In a scandal that has rocked the soup-based food service industry (failed slogans: ‘Got Soup-based Food Product?’, and ‘Soup-endous!’), well-known noodle chain Ajisen Ramen has been accused of making their broths using soup concentrate and cheap flavoring powders. Known for a guarantee that all their soups come from “a broth of pork bones simmered to perfection,” Ajisen has been fumbling for an explanation to deflect these allegations of soup-based fraud.
Hao Xiong, an Ajisen China representative, claimed that while the company employs the use of soup concentrate, the concentrate is made from a pork-bone stewing process that takes place in Japan. The concentrate is then shipped to China where it is diluted with water to create the broth.
But regardless if this explanation is true or not, Ajisen is trying to outdo itself with a different scandal all together. “The King of White Soup”( which is said to have over 1,600mg of calcium in it) is touted by Ajisen as having “ four times the calcium content in milk and 10 times that in ordinary meat dishes” .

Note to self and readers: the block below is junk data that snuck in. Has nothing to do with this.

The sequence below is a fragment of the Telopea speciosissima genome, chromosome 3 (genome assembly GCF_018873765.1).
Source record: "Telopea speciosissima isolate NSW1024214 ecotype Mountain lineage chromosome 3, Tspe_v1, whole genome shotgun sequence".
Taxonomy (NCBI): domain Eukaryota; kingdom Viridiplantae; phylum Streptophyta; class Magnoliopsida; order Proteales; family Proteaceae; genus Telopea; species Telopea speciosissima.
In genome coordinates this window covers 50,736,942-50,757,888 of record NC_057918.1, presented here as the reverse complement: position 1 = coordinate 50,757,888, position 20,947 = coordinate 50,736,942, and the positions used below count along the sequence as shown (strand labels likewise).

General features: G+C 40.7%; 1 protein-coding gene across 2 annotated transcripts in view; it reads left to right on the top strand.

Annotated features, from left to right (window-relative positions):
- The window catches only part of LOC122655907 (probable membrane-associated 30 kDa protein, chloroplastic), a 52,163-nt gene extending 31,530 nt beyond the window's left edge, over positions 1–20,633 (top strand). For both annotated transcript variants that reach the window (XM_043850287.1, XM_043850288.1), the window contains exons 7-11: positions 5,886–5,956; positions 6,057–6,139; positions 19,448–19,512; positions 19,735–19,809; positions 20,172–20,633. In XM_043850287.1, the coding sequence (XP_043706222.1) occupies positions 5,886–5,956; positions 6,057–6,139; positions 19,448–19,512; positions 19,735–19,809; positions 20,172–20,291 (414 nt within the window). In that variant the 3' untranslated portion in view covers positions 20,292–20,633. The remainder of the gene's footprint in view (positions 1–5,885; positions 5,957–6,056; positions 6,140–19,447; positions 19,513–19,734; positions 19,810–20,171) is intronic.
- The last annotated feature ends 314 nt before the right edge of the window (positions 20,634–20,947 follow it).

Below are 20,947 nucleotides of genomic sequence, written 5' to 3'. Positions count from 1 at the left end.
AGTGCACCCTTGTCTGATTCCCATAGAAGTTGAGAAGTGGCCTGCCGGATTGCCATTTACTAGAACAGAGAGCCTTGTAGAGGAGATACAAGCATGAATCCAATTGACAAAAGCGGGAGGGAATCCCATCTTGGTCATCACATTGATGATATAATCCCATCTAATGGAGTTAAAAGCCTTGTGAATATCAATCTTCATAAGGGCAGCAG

However, after much investigation, the Institute of Food Science and Nutrition Engineering of China Agricultural University discovered that the calcium content was 485 milligrams per 100 grams of concentrate, over two thirds less than the advertised 1600mg of calcium.
Further tests have claimed that Ajisen’s soups may have only as little as 48.5 milligrams of calcium per bowl.
What has our world come to when even our soup is provoking controversy these days? IS NOTHING SACRED?!?!
By Patrick Keefe